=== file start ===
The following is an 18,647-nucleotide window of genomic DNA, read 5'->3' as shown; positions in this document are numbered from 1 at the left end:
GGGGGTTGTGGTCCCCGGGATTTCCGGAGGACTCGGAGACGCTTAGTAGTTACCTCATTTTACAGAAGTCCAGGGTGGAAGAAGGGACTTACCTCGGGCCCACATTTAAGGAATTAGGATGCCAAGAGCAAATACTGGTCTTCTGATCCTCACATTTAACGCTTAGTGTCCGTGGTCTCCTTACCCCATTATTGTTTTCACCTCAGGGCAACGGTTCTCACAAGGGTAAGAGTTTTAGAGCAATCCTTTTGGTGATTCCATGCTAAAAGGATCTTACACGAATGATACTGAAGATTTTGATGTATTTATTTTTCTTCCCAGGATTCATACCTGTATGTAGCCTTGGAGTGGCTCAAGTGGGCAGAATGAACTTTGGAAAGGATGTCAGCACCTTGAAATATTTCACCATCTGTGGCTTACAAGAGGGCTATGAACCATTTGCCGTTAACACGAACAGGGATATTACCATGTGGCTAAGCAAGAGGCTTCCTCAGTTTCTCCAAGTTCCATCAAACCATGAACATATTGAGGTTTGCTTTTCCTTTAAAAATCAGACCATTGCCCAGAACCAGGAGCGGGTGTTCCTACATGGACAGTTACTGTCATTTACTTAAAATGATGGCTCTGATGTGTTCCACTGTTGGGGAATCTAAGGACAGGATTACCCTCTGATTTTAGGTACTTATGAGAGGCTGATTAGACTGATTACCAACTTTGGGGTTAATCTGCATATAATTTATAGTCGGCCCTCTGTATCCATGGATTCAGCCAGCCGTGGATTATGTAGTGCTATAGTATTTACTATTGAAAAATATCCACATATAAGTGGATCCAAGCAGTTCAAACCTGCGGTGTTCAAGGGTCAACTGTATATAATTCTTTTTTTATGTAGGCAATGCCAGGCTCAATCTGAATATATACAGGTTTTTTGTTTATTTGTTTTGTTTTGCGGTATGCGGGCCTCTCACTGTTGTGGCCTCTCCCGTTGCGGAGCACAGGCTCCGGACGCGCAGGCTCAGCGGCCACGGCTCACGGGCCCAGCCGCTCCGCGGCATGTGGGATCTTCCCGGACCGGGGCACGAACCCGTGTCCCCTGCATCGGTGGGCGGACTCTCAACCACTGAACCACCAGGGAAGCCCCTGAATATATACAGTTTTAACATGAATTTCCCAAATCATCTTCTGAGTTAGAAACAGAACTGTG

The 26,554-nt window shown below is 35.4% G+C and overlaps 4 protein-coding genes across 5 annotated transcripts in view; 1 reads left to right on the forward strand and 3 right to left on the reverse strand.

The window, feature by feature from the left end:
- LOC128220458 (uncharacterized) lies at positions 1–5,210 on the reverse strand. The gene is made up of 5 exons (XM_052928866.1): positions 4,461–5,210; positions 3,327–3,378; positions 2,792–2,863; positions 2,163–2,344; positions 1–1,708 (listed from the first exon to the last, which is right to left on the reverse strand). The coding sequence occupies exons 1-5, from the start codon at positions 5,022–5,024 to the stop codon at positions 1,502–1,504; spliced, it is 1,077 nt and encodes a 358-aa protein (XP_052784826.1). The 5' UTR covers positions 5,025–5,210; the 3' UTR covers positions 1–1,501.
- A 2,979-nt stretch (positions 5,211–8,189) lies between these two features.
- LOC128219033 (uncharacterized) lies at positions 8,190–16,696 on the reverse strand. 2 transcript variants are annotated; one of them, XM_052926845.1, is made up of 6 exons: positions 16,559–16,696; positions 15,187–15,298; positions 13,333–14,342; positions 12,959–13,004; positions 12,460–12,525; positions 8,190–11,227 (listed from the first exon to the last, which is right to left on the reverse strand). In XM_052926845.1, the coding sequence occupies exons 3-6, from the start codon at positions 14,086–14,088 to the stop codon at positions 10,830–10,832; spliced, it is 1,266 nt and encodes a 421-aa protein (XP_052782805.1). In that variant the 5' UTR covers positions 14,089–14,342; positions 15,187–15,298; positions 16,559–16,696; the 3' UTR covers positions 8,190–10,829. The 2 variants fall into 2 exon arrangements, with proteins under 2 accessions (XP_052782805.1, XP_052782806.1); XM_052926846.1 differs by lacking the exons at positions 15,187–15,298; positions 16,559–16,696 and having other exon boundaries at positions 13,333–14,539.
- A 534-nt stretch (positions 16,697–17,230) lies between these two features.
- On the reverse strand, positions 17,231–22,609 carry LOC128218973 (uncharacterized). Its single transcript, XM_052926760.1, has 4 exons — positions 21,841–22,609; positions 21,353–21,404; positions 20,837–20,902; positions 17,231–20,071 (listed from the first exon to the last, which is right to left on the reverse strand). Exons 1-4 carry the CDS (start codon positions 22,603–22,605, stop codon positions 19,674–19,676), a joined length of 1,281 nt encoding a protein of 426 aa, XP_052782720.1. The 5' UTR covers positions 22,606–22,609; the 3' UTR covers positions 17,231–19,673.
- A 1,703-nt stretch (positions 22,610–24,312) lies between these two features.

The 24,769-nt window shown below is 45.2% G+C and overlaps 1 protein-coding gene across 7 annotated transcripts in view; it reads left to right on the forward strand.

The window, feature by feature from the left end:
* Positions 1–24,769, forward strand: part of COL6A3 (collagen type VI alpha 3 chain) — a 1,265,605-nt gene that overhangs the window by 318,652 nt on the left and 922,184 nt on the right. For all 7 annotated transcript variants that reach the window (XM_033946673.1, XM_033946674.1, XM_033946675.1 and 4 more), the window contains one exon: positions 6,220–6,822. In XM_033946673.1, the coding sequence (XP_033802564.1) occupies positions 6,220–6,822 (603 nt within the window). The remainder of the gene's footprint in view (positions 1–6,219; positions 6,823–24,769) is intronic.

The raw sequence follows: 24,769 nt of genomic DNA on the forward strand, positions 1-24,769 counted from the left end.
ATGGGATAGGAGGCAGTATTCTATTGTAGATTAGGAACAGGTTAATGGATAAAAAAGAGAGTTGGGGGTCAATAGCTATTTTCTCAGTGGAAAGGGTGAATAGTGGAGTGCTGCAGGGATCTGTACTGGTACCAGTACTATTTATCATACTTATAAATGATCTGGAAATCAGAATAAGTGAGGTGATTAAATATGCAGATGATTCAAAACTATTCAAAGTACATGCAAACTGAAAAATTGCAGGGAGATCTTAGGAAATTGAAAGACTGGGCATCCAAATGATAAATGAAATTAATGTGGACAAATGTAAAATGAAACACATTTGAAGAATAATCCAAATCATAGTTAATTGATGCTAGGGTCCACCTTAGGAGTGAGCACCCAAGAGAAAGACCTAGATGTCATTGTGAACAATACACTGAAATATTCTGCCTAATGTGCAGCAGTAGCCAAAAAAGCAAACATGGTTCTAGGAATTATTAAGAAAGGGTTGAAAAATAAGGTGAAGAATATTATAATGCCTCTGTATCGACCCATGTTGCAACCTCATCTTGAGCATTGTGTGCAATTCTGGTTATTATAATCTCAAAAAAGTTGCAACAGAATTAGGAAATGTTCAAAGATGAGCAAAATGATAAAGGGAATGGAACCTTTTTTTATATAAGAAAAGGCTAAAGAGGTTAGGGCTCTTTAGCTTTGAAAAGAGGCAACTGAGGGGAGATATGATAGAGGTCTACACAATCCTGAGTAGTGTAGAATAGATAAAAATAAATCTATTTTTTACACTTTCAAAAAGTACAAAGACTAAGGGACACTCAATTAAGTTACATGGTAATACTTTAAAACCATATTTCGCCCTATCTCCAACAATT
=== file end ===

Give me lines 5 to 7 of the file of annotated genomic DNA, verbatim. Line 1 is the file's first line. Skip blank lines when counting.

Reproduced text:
- LOC128220458 (uncharacterized) lies at positions 1–5,210 on the reverse strand. The gene is made up of 5 exons (XM_052928866.1): positions 4,461–5,210; positions 3,327–3,378; positions 2,792–2,863; positions 2,163–2,344; positions 1–1,708 (listed from the first exon to the last, which is right to left on the reverse strand). The coding sequence occupies exons 1-5, from the start codon at positions 5,022–5,024 to the stop codon at positions 1,502–1,504; spliced, it is 1,077 nt and encodes a 358-aa protein (XP_052784826.1). The 5' UTR covers positions 5,025–5,210; the 3' UTR covers positions 1–1,501.
- A 2,979-nt stretch (positions 5,211–8,189) lies between these two features.
- LOC128219033 (uncharacterized) lies at positions 8,190–16,696 on the reverse strand. 2 transcript variants are annotated; one of them, XM_052926845.1, is made up of 6 exons: positions 16,559–16,696; positions 15,187–15,298; positions 13,333–14,342; positions 12,959–13,004; positions 12,460–12,525; positions 8,190–11,227 (listed from the first exon to the last, which is right to left on the reverse strand). In XM_052926845.1, the coding sequence occupies exons 3-6, from the start codon at positions 14,086–14,088 to the stop codon at positions 10,830–10,832; spliced, it is 1,266 nt and encodes a 421-aa protein (XP_052782805.1). In that variant the 5' UTR covers positions 14,089–14,342; positions 15,187–15,298; positions 16,559–16,696; the 3' UTR covers positions 8,190–10,829. The 2 variants fall into 2 exon arrangements, with proteins under 2 accessions (XP_052782805.1, XP_052782806.1); XM_052926846.1 differs by lacking the exons at positions 15,187–15,298; positions 16,559–16,696 and having other exon boundaries at positions 13,333–14,539.